What Really Impacts Investor Returns? Historical experience suggests that stock or fund selection is not the most important factor in reaching investment goals, rather asset allocation is the key.
Indeed, the importance of asset allocation is well established within the investment community and has been proven, time and again. Markowitz’s Modern Portfolio Theory predicts that excess return is the reward for taking on risk. The theory can be criticized in many ways, but the link between risk and return is probably the only points where all academics and professional can agree.
So the idea has been simply to avoid to be invested in some markets when the risk becomes too high.
But How can we measure the risk? And in the meantime, how can we have a universal measure, be able to be used on any liquid asset?
The Risk approach
Fundamental micro-economic data like the EPS consensus was our first thoughts. Indeed, changes across all sectors or the number or downgrades and upgrades should give an idea about some positive or negative changes in the market. Unfortunately, the consensus moves slowly and clearly does not anticipate big movements.
Some macroeconomic indicator as for instance the relation between consumer confidence and industrial production can be useful but such indicators are not applicable to all markets. So, we decided to explore the risk under quantitative and mathematical tools.
The mathematical definition of risk for the financial market is basically the standard deviation called volatility. The notion of volatility can be measured in different ways or on a different period. It is not a leading indicator but it gives quick and good information about the risk of one particular market.
The Model Trend Protection (MTP) is analysing through the volatility the market risk. The indicator is grounded on two different levels:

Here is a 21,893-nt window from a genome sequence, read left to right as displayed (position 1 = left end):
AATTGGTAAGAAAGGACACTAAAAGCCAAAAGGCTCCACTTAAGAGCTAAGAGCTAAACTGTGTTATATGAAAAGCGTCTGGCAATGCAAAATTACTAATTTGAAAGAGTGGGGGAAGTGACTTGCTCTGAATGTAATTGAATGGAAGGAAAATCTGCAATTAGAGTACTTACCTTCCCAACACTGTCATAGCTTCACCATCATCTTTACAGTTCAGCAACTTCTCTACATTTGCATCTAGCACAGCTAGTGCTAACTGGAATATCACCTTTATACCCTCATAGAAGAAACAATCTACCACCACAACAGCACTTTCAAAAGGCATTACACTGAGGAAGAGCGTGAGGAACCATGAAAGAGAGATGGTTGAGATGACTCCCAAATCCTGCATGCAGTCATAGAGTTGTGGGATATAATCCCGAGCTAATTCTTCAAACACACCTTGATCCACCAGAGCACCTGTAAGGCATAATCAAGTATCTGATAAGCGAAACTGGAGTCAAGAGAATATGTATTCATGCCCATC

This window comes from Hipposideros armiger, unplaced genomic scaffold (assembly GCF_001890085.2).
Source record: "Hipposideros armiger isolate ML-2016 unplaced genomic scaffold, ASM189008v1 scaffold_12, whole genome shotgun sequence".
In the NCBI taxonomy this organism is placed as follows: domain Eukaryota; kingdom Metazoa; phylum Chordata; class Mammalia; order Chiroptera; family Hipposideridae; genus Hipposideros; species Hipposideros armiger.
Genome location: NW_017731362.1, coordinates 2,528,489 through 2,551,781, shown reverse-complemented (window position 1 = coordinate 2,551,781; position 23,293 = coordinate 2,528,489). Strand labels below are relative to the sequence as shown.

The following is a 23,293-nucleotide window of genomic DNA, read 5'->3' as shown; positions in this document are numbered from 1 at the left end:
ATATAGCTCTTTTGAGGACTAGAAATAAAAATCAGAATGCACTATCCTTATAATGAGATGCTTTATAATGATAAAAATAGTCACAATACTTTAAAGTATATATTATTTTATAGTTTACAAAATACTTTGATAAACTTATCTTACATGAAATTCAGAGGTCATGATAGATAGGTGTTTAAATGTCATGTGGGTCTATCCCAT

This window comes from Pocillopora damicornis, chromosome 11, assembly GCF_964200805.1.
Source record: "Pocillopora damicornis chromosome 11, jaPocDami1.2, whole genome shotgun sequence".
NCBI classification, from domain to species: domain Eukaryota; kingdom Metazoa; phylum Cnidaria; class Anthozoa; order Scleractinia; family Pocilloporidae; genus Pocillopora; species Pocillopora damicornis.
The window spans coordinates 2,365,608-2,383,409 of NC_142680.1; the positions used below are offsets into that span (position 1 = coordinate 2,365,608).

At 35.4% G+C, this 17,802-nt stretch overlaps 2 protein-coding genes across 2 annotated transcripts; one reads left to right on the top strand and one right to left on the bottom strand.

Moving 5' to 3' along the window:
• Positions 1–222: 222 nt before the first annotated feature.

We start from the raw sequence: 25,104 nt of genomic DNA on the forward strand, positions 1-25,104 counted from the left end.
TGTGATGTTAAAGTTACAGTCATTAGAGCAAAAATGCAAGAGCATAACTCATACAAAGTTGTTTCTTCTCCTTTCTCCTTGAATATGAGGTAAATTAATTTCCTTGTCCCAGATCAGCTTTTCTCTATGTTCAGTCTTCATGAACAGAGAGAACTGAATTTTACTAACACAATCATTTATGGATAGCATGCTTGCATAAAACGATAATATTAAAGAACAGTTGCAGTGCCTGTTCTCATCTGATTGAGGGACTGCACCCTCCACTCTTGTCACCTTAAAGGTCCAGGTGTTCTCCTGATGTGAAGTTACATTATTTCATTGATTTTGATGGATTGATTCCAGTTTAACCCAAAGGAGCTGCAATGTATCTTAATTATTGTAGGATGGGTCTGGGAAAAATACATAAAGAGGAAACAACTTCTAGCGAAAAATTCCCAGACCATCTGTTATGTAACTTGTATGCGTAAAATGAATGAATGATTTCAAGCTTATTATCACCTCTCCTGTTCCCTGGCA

1. The market is completely out its normal standard deviation measuring across different exponential moving average on long term basis. The risk of correction or the risk to see the end of the current movement becomes statistically high. In such case, The Model Trend Protection (MTP) will alert us.
2. If the volatility is the key, we, therefore, needed a measure of expected market trend. An increase of volatility associated with a strong movement up or down is usually the synonym of a new trend. We developed an indicator taking into consideration the market trend. The objective was not to anticipate a trend but to recognise when statistically we have a strong chance (over 55%) to be in a down market. This indicator would identify when risk is rising, and in such case, we will not invest in such market.
For the last fourteen years, in all important bear equity market, our Model Trend Protection allowed us not to be fully investing in markets with high quantitative profile risk.
For instance, in 2008 our average exposure on Equity markets was 8.79%. In 2013, our Model Trend Protection allowed us to avoid the biggest downtrend market on Gold. In 2015, we avoided the turbulences due to the Chinese Market’selloff.
The Model Trend Protection (MTP) is a proprietary forward-looking indicator that continuously monitors market conditions so that asset allocation can be tailored to avoid major downtrend movements seeking to minimise downside risks.
It based on forward-looking market information and composed of factors that reflect the multi-asset and global nature of the capital markets. It is a statistical tool which avoids us to be invested in the market with a high-risk profile.